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"A Shambles in Belgravia": Kim Newman Tintin name-check

#1 · Posted: 19 Jan 2005 15:26 · Edited by: jock123
The BBC are running a short series of alternate-reality Sherlock Holmes pastiches this week; Radio 7 have been broadcasting daily, but the BBC web-site has got pages for all of them, including not just links to the audio as streaming RealPlayer, but illustrated text versions too.

The one for tomorrow A Shambles in Belgravia (Thursday 20/01/2005) is by the broadcaster and writer Kim Newman.
In its text form, it is given annotations, one of which (the third on the first page) references Tintin in Prisoners.

The story has Moriarty engaged in calculating the timing and locations of solar eclipses, in order that the information could be used to exploit the people living in those areas by promising to turn the sun back on for them; the footnote adds that this is a popular "long con" used by both adventurer Allan Quartermain (in King Solomon's Mines) and "and the journalist Tintin".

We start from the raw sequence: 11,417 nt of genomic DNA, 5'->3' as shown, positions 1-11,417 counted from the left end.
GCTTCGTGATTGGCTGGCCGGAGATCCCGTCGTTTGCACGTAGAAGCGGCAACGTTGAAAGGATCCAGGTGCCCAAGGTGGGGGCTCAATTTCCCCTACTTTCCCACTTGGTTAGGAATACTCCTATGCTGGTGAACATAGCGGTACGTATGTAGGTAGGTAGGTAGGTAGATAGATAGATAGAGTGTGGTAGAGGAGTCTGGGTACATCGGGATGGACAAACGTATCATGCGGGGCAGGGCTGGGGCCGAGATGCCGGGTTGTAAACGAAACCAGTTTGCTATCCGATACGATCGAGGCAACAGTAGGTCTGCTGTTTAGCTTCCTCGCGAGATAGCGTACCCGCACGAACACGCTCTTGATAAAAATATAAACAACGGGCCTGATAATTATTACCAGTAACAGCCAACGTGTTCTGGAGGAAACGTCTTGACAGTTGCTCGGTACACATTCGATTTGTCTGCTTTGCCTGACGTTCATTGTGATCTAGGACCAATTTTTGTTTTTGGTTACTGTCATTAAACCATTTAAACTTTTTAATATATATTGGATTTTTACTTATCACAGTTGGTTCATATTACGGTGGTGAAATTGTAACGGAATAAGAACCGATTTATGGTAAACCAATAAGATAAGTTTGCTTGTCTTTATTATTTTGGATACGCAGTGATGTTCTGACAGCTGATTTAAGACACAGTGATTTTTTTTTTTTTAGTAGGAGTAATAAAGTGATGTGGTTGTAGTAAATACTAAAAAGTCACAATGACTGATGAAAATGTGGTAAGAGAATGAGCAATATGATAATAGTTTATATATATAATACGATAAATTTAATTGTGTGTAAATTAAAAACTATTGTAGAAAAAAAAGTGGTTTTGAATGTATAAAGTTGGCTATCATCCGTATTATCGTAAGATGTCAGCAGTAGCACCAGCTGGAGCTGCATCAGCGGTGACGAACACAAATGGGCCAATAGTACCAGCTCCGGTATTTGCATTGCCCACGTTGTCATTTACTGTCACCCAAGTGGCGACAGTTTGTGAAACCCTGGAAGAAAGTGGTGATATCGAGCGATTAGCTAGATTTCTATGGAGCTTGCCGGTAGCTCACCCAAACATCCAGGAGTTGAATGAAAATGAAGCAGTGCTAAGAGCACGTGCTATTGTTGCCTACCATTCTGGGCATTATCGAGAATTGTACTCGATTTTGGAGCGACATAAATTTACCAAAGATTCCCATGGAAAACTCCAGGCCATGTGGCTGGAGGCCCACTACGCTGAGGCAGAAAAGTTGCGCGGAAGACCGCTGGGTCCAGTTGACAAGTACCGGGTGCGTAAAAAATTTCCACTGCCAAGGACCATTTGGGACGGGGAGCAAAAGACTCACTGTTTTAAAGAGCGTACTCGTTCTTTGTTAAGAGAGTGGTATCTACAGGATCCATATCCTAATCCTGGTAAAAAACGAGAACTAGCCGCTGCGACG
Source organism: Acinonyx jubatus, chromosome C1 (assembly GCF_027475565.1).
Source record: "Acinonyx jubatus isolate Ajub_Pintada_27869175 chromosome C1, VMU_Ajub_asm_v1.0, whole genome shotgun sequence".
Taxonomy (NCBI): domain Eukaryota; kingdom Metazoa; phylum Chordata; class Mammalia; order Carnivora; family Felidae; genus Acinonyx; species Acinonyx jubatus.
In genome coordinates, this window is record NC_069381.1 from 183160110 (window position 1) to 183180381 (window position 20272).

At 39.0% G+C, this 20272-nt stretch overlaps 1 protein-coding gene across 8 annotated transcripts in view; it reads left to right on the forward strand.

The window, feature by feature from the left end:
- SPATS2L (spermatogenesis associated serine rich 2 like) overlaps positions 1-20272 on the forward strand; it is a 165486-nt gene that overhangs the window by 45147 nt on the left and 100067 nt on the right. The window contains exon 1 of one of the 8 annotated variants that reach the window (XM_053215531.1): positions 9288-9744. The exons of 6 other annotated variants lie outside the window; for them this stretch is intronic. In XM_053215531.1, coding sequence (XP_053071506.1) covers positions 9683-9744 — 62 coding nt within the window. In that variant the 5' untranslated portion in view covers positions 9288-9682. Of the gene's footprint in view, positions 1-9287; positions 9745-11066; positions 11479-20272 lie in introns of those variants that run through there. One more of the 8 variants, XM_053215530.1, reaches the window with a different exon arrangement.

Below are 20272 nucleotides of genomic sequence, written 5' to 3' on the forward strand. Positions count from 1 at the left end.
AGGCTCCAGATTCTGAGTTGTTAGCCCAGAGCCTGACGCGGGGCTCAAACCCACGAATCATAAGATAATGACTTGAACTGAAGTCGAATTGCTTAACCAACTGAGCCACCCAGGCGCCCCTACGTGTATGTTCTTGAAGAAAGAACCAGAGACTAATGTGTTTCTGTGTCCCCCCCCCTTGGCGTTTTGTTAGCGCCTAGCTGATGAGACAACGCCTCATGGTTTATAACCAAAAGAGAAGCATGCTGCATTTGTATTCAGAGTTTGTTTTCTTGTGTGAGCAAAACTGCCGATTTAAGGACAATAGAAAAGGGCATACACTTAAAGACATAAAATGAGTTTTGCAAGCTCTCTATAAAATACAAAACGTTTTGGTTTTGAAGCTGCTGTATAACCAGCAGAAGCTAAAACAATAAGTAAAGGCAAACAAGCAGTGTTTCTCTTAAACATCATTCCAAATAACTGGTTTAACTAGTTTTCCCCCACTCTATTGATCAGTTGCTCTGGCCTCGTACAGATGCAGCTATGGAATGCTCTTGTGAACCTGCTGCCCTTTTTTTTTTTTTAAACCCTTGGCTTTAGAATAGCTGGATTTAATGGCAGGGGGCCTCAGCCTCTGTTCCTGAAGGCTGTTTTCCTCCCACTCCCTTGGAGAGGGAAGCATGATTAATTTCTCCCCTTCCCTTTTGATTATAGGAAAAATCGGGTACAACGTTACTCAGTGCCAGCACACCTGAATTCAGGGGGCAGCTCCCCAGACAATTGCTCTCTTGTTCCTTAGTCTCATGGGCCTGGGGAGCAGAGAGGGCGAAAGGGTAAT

Newman loves to work all sorts of fictional characters into his stories, as Shambles shows: in addition to the Tintin mention, he combines Professor Moriarty and the Zenda tales!
Harrock n roll
#2 · Posted: 19 Jan 2005 17:12
That's quite funny! Not your typical Sherlock Holmes is it? It reminds me a bit of Vivian Stanshall's monologues from Rawlinsons End.
#3 · Posted: 20 Jan 2005 00:00 · Edited by: jock123
If you listen to it, it works even better than it reads, because Andrew "Snowy" Sachs does Moran as a sort of Terry-Thomas silly ass voice, as opposed to the rather more brutal/ thuggish way he is written in the canon; it is sort of the anti-Nigel Bruce!

Kim Newman is a very amusing writer, and his series of Dracula novels - starting with Anno Dracula, in which Dracula marries Queen Victoria (!) - weave together hundreds of fictional characters and events in a way which is similar, but superior, to The League of Extraordinary Gentlemen (and pre-dates it by almost a decade).

Thinking about, I wonder if there are any Hergé pastiches out there, telling the truth about how General Tapioca was cruelly deposed by the interfering busy-body Belgian, or poor old Rastapopoulos was hounded as a villain, just because he had a strange sounding name and an unfortunate super-abundance in the nasal department?

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